A number of restaurateurs on Bishop St. are not sure whether they'll be able to stay in business much longer due to ongoing construction on that street.

For the last year, access to their restaurants has been almost cut off -- with no through traffic for pedestrians and a large work site installed on the block.

Construction on a new ventilation system for the metro began a year ago and is expected to continue until 2020.

Local merchants say business has been hurt by as much as 40 per cent due to the work site.

"We get forgotten after a while because there's no visual from the other side of the street, from anywhere," said Gaby Najjar, the owner of Kafein.

He is one of many merchants who have cut staff as income has dropped.

Legal efforts to receive compensation from the city so far have failed. Merchants recently argued in court that they should receive some compensation based on the duration of the project.

Their lawyer, Jamie Benizri, argued their property has essentially been expropriated by the city and that they are entitled to compensation.

"If the city comes and parks themselves right outside your home, right outside your business, obviously it's significantly reducing the use of the space and of your abiility to operate a business," he said.

Benizri added he is committed to pursuing the matter further because there is legal precedence for compensating restaurants and other businesses in similar circumstances.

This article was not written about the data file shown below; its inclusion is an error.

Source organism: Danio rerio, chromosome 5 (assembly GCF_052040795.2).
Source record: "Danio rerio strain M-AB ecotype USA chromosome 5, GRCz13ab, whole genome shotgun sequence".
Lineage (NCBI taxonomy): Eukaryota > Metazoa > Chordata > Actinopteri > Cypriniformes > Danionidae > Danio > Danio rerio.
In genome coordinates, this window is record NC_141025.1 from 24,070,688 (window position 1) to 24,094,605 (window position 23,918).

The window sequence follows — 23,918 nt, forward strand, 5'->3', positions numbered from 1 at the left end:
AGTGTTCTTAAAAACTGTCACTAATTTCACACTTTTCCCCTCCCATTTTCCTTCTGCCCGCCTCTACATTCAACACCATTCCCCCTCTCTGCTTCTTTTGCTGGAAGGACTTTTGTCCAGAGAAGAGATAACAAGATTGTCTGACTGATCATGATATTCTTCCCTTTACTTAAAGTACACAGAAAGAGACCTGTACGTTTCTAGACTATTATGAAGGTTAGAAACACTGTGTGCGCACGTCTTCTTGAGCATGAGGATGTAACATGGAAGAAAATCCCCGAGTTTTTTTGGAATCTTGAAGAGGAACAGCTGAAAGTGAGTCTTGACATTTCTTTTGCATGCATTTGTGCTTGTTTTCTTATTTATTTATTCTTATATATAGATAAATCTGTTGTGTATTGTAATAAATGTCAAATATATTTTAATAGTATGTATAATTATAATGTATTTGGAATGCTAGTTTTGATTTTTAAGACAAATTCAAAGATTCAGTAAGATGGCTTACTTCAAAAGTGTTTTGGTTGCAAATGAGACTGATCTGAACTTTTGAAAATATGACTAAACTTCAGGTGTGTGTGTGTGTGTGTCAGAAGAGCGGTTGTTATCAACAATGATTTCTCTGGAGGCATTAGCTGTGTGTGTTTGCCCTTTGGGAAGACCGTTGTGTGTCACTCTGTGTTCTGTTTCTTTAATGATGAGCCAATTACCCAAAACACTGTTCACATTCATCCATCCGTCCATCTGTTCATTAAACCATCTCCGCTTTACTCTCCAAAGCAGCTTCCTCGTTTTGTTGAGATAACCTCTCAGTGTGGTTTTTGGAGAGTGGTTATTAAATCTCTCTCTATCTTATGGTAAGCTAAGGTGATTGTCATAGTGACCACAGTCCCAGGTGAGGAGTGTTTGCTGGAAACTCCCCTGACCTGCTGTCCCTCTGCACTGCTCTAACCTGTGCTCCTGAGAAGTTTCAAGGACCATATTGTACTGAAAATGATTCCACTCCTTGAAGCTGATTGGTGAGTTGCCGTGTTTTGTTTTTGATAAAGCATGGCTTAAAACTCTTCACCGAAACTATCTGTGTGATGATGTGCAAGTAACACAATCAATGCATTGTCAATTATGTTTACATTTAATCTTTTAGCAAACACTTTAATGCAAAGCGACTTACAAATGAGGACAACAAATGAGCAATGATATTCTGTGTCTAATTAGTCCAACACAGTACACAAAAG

“There is precedent going back to the late 70s which was invoked, in which somebody, on account of the delay -- which was approximately a year and a half -- was able to obtain an indemnity because of the duration of a year and a half. So the argument was very simple. We’re already up to a year. We’re scheduled to go for another two and a half years. We all know where this is going, so please step in to help these businesses survive to get to the next level,” he said.

The court, however, rejected his argument as premature.

Elio Schiavi of Ferrari said that was ridiculous.

"Yesterday we had not even 20 people at lunch time and last night, six people," said the restaurateur.

The city of Montreal said that there is hope for compensation; with the newly adopted Bill 121 in Quebec, Montreal will have the independent power to compensate those affected by street construction.

“When we have major work being done, we will be able to compensate and subsidize,” said Coderre last month when the bill was voted through unanimously in Quebec City.

That said, the city said it will not compensate merchants if they continue their battle in the courts.